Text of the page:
The main objective of the present studies was to compare the bioavailability of ticagrelor following administration of either an OD tablet or an IR tablet. The pharmacokinetic findings for ticagrelor and AR-C124910XX demonstrated that most comparisons were within the acceptance interval for OD versus IR tablets, except for ticagrelor Cmax following administration of the OD tablet with water in Western subjects. The lower boundary of the 90% CI for this parameter was outside the acceptance range of 80%–125% [38, 39, 40]. The reason for the lower Cmax of ticagrelor following administration of the OD tablet with water in Western subjects is unknown. In response to a European Medicines Agency (EMA) request, key pharmacokinetic data from the Western and Japanese studies were pooled. Data pooling fulfils the EMA guideline recommendation to consider all the evidence as a whole if multiple studies have been conducted with a given formulation, and some results show bioequivalence, whereas other results do not . As both the Western and Japanese studies had a crossover design, and, therefore, each subject was its own internal control, pooling data from both studies is considered appropriate. Additionally, due to the crossover design, any between-subject differences in age and body weight/BMI, for example, would have no impact on Cmax and AUC for tablet comparisons. Based on the pooled data (Supplementary Methods), the ticagrelor OD tablet given with or without water was bioequivalent to the IR tablet as the 90% CIs of the GMRs for AUC and Cmax of both ticagrelor and AR-C124910XX were within the acceptance range of 80%–125% (Supplementary Table S1). Thus, overall, the results from both the present studies, and the pooled data analyses, indicate that the OD ticagrelor tablet, with or without water, could be used in place of an IR tablet.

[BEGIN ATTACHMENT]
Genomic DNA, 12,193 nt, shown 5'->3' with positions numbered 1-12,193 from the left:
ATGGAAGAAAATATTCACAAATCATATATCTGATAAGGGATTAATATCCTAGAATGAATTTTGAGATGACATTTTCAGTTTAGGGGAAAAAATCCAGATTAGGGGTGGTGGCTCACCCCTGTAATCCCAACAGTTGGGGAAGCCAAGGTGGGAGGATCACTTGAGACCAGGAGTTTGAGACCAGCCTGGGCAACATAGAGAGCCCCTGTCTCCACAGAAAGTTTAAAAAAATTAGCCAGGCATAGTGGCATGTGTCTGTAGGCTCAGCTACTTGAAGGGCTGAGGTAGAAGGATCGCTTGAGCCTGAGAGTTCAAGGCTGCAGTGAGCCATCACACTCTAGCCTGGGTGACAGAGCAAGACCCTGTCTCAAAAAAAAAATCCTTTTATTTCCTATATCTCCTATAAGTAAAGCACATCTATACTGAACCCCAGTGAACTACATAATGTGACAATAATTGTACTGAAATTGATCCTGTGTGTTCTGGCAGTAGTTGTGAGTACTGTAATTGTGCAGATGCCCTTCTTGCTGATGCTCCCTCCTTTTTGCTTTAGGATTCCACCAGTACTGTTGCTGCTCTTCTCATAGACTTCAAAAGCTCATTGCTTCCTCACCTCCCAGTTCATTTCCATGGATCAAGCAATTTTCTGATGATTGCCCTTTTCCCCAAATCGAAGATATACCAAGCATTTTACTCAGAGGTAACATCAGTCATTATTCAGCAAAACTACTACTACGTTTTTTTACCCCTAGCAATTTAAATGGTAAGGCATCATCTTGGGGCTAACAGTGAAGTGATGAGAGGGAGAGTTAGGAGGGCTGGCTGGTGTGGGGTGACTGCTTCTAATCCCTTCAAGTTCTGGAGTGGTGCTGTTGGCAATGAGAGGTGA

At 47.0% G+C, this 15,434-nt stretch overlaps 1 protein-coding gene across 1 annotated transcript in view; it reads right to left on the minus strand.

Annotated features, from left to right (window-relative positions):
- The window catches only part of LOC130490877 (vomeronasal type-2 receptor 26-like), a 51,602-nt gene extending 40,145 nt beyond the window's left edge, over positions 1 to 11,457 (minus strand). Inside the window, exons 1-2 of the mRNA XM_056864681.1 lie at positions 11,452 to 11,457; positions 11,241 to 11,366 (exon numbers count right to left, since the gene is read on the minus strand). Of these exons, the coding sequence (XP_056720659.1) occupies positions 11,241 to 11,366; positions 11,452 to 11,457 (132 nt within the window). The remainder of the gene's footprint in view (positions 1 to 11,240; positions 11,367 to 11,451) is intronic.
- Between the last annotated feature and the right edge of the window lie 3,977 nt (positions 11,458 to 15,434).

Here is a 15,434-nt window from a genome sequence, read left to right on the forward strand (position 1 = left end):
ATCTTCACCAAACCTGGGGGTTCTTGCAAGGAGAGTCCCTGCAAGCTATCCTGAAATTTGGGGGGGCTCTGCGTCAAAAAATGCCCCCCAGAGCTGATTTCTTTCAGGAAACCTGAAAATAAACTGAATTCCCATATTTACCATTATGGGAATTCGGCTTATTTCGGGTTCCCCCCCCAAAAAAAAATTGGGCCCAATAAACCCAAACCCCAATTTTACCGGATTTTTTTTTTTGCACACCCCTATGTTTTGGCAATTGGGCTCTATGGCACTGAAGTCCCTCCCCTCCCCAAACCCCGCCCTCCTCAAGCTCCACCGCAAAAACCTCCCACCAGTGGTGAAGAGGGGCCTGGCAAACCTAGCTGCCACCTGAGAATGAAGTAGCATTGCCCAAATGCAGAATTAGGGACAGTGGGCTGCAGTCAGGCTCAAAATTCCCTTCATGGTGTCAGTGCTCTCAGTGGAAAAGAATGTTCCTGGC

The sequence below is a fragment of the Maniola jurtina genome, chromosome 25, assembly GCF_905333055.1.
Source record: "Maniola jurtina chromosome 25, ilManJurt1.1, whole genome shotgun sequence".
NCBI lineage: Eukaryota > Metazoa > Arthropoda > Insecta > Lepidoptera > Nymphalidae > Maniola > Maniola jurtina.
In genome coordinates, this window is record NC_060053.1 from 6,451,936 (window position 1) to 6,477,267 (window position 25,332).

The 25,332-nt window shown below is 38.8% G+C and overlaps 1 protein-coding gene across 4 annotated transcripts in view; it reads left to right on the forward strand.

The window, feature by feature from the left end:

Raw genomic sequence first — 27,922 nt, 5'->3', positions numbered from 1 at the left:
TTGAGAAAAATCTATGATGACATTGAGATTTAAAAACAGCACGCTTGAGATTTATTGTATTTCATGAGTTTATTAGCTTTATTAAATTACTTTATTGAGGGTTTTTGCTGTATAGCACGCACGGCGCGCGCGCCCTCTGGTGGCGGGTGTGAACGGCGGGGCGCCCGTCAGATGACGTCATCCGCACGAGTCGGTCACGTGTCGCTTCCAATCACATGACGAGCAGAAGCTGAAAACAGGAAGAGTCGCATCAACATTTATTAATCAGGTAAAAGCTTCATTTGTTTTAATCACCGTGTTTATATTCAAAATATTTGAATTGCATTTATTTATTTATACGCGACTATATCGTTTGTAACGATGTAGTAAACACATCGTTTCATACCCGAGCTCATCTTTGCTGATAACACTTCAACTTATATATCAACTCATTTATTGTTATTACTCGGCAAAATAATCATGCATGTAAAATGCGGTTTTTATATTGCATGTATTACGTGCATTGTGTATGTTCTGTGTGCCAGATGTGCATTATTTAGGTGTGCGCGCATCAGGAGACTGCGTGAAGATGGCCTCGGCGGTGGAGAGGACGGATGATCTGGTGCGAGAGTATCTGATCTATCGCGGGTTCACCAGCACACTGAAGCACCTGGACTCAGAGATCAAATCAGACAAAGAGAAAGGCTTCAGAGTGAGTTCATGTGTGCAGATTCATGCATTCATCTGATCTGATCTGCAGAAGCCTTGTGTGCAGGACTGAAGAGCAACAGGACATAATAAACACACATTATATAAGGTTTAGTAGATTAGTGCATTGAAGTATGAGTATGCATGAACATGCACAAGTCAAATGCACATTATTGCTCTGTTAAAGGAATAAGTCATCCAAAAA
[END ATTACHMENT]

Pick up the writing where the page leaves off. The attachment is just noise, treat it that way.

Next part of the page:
The validity of the present studies is confirmed since the current findings are in keeping with previously reported data. The pharmacokinetics and safety following a single dose of ticagrelor have been extensively studied, including studies using the same ticagrelor IR tablet employed in the present studies . In the present Western study, the ticagrelor and AR-C124910XX pharmacokinetic parameters are generally comparable to previous studies in Caucasian subjects with a single 90-mg ticagrelor dose [12, 13]. Furthermore, the pharmacokinetic parameters in the current Japanese study are also generally similar to previous studies in Asian subjects, including Chinese  and Japanese  healthy subjects and in Japanese, Asian , and Chinese patients with coronary artery disease . With regards to safety and tolerability, a single, 90-mg dose of ticagrelor was well tolerated in both studies. Moreover, the AE profile of ticagrelor in the present studies was consistent with previous studies in Caucasian subjects [5, 12, 13, 17], and Asian subjects [18, 19, 20, 21]. No new safety concerns with ticagrelor were identified with the OD tablet versus the IR tablet.